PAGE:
Revisit the best links from this list. You’ll want to check that these links are still working and that the 301 redirects are functioning properly after you’ve transferred domains (more on 301 redirects in the next section).

Get 301s to redirect traffic to your new site

301 redirects are meant to guide your readers from a page on your old site to its equivalent on your new site. In other words, if a user clicks on an old link or enters your old website address, they'll be sent to your new site automatically.

Keep in mind that 301s aren’t just for your users. They also tell search engines that this has page has permanently moved to a new site and will “forward” the link credit to the new page.

If you plan on keeping the same structure on your new website, you’ll probably want to create a “wild card” redirect in your htaccess file. This will basically add 301 redirects to all of your old domain URLs and forwards them to your new domain with the same URL.

If you plan on changing the structure of your website, I would recommend doing this a few months after transferring to the new domain to give Google a chance to make sense of all the changes happening on your site.

You’ll probably want to take your time and double check that all your 301 redirects are working properly. Functioning 301 redirects are crucial to keeping this process as smooth as possible.

Let Google know that you’ve officially moved

In the Google Webmaster Tools, click on the gear icon and then click on the “Change of Address” link (read more here). This lets Google know that you’ve officially changed domain names and your new domain should stay up to date in their system.

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Double check everything

Not only should you double check all your 301 redirects, but you should also make sure that 404 Errors aren’t popping up. You can find plenty of free tools online to check this for you (e.g. deadlinkchecker or brokenlinkcheck), but you’ll want to check this every day during the first week after migration.

couple passing moving boxes

Shutterstock/Pressmaster

After the first week, go back and check them once a week for the first month or so. Sometimes it takes a few weeks for some of these error pages to show up in the first place, so keep your eyes open during this transition period.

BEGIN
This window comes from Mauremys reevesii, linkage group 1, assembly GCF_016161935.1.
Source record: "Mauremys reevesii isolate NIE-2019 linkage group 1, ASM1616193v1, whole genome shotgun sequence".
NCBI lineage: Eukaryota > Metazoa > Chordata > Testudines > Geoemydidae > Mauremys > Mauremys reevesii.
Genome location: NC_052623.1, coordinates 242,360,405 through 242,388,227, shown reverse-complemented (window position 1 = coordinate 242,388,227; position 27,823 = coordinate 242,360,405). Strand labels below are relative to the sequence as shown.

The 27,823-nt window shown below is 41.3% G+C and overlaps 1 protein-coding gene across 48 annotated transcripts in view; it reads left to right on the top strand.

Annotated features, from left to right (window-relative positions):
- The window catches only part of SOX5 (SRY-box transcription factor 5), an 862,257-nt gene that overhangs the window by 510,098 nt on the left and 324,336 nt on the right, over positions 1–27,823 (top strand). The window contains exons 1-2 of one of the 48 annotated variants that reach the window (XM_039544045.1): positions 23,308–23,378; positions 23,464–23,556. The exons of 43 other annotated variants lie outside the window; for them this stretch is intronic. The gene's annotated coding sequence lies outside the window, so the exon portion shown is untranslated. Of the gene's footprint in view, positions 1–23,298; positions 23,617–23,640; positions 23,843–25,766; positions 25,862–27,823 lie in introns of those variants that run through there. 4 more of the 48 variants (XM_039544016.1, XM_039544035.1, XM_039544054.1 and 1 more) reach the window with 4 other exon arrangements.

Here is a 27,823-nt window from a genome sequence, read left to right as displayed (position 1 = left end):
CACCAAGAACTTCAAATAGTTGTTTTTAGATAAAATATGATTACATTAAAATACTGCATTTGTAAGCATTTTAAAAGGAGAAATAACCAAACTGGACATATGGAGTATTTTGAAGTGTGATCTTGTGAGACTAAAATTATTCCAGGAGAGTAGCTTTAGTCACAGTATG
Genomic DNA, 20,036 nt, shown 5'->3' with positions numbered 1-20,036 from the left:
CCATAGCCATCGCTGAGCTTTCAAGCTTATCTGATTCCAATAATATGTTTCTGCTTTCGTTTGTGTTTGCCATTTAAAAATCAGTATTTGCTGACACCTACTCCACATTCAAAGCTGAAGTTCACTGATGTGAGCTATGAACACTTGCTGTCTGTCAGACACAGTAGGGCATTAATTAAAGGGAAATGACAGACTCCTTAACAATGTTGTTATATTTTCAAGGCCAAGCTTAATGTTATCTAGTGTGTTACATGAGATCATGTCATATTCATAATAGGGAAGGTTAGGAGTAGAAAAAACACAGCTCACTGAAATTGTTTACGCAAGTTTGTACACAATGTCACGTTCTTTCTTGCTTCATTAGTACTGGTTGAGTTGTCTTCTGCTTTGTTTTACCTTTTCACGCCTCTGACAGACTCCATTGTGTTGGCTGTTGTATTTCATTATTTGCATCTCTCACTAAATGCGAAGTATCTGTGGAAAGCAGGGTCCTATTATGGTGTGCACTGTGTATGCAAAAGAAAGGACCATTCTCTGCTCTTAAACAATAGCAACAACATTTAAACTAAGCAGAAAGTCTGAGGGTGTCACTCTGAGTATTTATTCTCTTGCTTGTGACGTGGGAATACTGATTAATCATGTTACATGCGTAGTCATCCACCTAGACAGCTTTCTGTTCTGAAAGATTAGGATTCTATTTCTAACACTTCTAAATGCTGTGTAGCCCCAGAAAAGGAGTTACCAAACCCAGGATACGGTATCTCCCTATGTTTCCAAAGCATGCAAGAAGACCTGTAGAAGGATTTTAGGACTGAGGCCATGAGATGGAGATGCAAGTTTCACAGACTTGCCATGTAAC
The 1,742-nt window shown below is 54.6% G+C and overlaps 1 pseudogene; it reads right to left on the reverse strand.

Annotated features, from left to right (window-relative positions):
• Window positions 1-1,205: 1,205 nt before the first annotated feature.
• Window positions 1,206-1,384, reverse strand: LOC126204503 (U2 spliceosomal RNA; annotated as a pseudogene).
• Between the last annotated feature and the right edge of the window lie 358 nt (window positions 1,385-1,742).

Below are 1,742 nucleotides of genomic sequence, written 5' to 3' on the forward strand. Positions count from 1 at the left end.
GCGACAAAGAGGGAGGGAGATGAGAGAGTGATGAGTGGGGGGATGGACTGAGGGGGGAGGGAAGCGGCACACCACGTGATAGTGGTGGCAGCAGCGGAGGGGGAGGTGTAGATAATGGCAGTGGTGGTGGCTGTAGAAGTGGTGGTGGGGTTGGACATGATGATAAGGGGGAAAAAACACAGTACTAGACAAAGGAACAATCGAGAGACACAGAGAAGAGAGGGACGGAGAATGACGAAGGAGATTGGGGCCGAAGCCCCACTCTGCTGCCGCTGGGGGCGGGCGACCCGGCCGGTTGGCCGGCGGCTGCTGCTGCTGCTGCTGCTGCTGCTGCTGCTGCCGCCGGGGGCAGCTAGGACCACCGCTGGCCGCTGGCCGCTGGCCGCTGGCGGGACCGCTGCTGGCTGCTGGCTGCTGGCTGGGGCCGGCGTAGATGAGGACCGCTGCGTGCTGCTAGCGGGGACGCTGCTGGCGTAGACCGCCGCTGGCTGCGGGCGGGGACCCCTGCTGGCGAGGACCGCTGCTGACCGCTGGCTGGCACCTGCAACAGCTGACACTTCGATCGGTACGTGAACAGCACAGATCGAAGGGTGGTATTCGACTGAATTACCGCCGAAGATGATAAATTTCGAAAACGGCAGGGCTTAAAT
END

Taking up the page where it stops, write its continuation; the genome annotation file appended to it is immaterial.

Change your inbound links

Remember that list you downloaded that showed your best inbound links? Well, they should all have 301 redirects, so it’s good to test those as well.

However, now would be a good chance to reach out to your content partners. If these other websites are sharing your old links on their websites, then try to reach out to them and get them to manually change those links to your new domain. Sure, not everyone will have the time to do this, but many won’t mind as it’s a pretty quick fix.

Make up for the short-term hit with a marketing campaign

It’s basically impossible to not lose some of your SEO strength when migrating to a new domain, even if they are just temporary "losses".

The tips above are best practices to minimise the “damage”. Because of this, it wouldn’t be a bad idea to plan a marketing campaign alongside the migration. Whether that means a link-building effort with guest blogs, an infographic push, or simply an ad campaign to make up for some of your lost traffic.

Conclusion

Changing domains is a huge decision for any company, so take your time when making this decision. If you do indeed decide to move domains, make sure to give yourself time to implement these changes. In the end, it very well could be the right decision for your business. However, it really works best with some serious planning, early observations, and consistent maintenance.Trusted Shops SEO benefits one-pager download

12/07/22
Alon Eisenberg

Alon Eisenberg

Alon Eisenberg has been the Content Manager UK at Trusted Shops since 2017. He graduated from Boston University with a Bachelor's degree in Communications in 2004.